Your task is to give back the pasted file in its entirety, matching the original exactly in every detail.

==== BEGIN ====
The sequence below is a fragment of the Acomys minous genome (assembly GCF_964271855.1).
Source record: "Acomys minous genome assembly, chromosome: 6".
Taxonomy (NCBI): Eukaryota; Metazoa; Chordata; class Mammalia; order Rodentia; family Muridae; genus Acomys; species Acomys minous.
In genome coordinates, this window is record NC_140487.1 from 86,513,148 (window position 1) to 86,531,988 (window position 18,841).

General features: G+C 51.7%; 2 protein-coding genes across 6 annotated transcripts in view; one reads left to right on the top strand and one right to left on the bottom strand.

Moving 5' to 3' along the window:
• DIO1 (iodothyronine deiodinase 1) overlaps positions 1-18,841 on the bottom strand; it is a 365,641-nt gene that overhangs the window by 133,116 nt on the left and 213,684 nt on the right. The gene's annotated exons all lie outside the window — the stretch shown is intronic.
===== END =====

The sequence below is a fragment of the Acomys minous genome (assembly GCF_964271855.1).
Source record: "Acomys minous genome assembly, chromosome: 6".
Taxonomy (NCBI): Eukaryota; Metazoa; Chordata; class Mammalia; order Rodentia; family Muridae; genus Acomys; species Acomys minous.
In genome coordinates, this window is record NC_140487.1 from 86,513,148 (window position 1) to 86,531,988 (window position 18,841).

General features: G+C 51.7%; 2 protein-coding genes across 6 annotated transcripts in view; one reads left to right on the top strand and one right to left on the bottom strand.

Moving 5' to 3' along the window:
• DIO1 (iodothyronine deiodinase 1) overlaps positions 1-18,841 on the bottom strand; it is a 365,641-nt gene that overhangs the window by 133,116 nt on the left and 213,684 nt on the right. The gene's annotated exons all lie outside the window — the stretch shown is intronic.